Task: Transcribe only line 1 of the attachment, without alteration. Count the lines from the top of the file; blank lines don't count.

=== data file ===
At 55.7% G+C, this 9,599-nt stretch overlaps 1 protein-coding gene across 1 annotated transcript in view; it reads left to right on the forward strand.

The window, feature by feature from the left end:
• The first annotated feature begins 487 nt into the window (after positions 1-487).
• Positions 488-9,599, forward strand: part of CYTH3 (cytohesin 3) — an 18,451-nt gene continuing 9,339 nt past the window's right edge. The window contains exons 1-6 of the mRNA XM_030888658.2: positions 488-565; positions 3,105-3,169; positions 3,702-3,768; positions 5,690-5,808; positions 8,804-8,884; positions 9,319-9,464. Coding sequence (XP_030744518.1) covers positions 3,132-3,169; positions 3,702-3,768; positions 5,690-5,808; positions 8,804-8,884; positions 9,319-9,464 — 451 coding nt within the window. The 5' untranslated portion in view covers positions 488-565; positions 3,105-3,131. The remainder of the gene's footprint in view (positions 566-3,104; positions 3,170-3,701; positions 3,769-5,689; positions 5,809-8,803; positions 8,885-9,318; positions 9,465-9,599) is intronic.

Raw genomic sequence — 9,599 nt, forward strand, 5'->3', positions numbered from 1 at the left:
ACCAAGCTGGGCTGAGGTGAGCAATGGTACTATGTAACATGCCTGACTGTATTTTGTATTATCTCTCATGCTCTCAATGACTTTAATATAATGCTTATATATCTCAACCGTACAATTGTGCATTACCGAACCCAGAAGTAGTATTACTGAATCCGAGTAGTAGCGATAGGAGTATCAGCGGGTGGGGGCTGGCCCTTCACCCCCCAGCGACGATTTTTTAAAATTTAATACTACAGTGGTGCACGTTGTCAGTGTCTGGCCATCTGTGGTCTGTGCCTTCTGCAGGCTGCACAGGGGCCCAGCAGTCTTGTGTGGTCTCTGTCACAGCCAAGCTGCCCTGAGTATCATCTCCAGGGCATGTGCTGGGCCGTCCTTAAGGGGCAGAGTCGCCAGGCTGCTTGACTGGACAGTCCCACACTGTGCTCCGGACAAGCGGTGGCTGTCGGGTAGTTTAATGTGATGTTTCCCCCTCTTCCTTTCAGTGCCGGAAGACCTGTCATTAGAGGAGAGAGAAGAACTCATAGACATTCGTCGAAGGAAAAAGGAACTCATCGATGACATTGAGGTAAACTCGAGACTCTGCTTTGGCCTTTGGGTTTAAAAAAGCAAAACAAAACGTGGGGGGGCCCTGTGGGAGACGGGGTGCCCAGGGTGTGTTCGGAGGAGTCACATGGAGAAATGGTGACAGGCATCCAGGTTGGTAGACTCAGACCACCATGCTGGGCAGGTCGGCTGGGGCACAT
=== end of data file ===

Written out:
At 55.7% G+C, this 9,599-nt stretch overlaps 1 protein-coding gene across 1 annotated transcript in view; it reads left to right on the forward strand.